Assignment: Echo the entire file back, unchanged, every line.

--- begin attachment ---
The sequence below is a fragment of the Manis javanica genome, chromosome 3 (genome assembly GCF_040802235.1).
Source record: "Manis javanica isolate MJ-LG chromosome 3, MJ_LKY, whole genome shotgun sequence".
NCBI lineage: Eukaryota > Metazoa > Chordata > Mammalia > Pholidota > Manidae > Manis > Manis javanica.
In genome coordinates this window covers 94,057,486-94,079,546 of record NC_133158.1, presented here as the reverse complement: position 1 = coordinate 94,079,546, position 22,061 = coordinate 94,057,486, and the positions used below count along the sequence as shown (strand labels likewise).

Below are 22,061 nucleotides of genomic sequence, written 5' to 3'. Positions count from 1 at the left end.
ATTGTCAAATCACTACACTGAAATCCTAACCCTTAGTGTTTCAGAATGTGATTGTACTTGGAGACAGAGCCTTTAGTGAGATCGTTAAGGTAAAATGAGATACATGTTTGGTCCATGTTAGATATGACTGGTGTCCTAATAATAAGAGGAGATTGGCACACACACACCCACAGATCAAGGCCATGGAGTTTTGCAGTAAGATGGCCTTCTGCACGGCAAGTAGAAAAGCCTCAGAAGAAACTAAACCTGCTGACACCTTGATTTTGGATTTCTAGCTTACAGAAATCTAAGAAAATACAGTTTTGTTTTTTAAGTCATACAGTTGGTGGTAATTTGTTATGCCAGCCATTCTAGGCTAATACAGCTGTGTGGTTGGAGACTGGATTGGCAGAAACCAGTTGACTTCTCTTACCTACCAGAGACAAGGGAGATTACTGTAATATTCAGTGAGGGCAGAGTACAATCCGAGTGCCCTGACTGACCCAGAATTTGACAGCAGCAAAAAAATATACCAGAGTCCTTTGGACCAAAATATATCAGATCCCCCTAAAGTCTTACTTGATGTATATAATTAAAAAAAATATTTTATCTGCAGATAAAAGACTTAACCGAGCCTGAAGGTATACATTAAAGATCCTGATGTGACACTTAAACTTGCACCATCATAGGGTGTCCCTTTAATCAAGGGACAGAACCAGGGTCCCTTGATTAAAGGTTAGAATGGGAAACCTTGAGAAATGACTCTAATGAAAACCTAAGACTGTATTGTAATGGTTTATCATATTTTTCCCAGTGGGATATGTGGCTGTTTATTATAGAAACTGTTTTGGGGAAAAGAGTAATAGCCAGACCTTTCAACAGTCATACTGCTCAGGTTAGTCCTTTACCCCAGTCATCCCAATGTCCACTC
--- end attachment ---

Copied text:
The sequence below is a fragment of the Manis javanica genome, chromosome 3 (genome assembly GCF_040802235.1).
Source record: "Manis javanica isolate MJ-LG chromosome 3, MJ_LKY, whole genome shotgun sequence".
NCBI lineage: Eukaryota > Metazoa > Chordata > Mammalia > Pholidota > Manidae > Manis > Manis javanica.
In genome coordinates this window covers 94,057,486-94,079,546 of record NC_133158.1, presented here as the reverse complement: position 1 = coordinate 94,079,546, position 22,061 = coordinate 94,057,486, and the positions used below count along the sequence as shown (strand labels likewise).

Below are 22,061 nucleotides of genomic sequence, written 5' to 3'. Positions count from 1 at the left end.
ATTGTCAAATCACTACACTGAAATCCTAACCCTTAGTGTTTCAGAATGTGATTGTACTTGGAGACAGAGCCTTTAGTGAGATCGTTAAGGTAAAATGAGATACATGTTTGGTCCATGTTAGATATGACTGGTGTCCTAATAATAAGAGGAGATTGGCACACACACACCCACAGATCAAGGCCATGGAGTTTTGCAGTAAGATGGCCTTCTGCACGGCAAGTAGAAAAGCCTCAGAAGAAACTAAACCTGCTGACACCTTGATTTTGGATTTCTAGCTTACAGAAATCTAAGAAAATACAGTTTTGTTTTTTAAGTCATACAGTTGGTGGTAATTTGTTATGCCAGCCATTCTAGGCTAATACAGCTGTGTGGTTGGAGACTGGATTGGCAGAAACCAGTTGACTTCTCTTACCTACCAGAGACAAGGGAGATTACTGTAATATTCAGTGAGGGCAGAGTACAATCCGAGTGCCCTGACTGACCCAGAATTTGACAGCAGCAAAAAAATATACCAGAGTCCTTTGGACCAAAATATATCAGATCCCCCTAAAGTCTTACTTGATGTATATAATTAAAAAAAATATTTTATCTGCAGATAAAAGACTTAACCGAGCCTGAAGGTATACATTAAAGATCCTGATGTGACACTTAAACTTGCACCATCATAGGGTGTCCCTTTAATCAAGGGACAGAACCAGGGTCCCTTGATTAAAGGTTAGAATGGGAAACCTTGAGAAATGACTCTAATGAAAACCTAAGACTGTATTGTAATGGTTTATCATATTTTTCCCAGTGGGATATGTGGCTGTTTATTATAGAAACTGTTTTGGGGAAAAGAGTAATAGCCAGACCTTTCAACAGTCATACTGCTCAGGTTAGTCCTTTACCCCAGTCATCCCAATGTCCACTC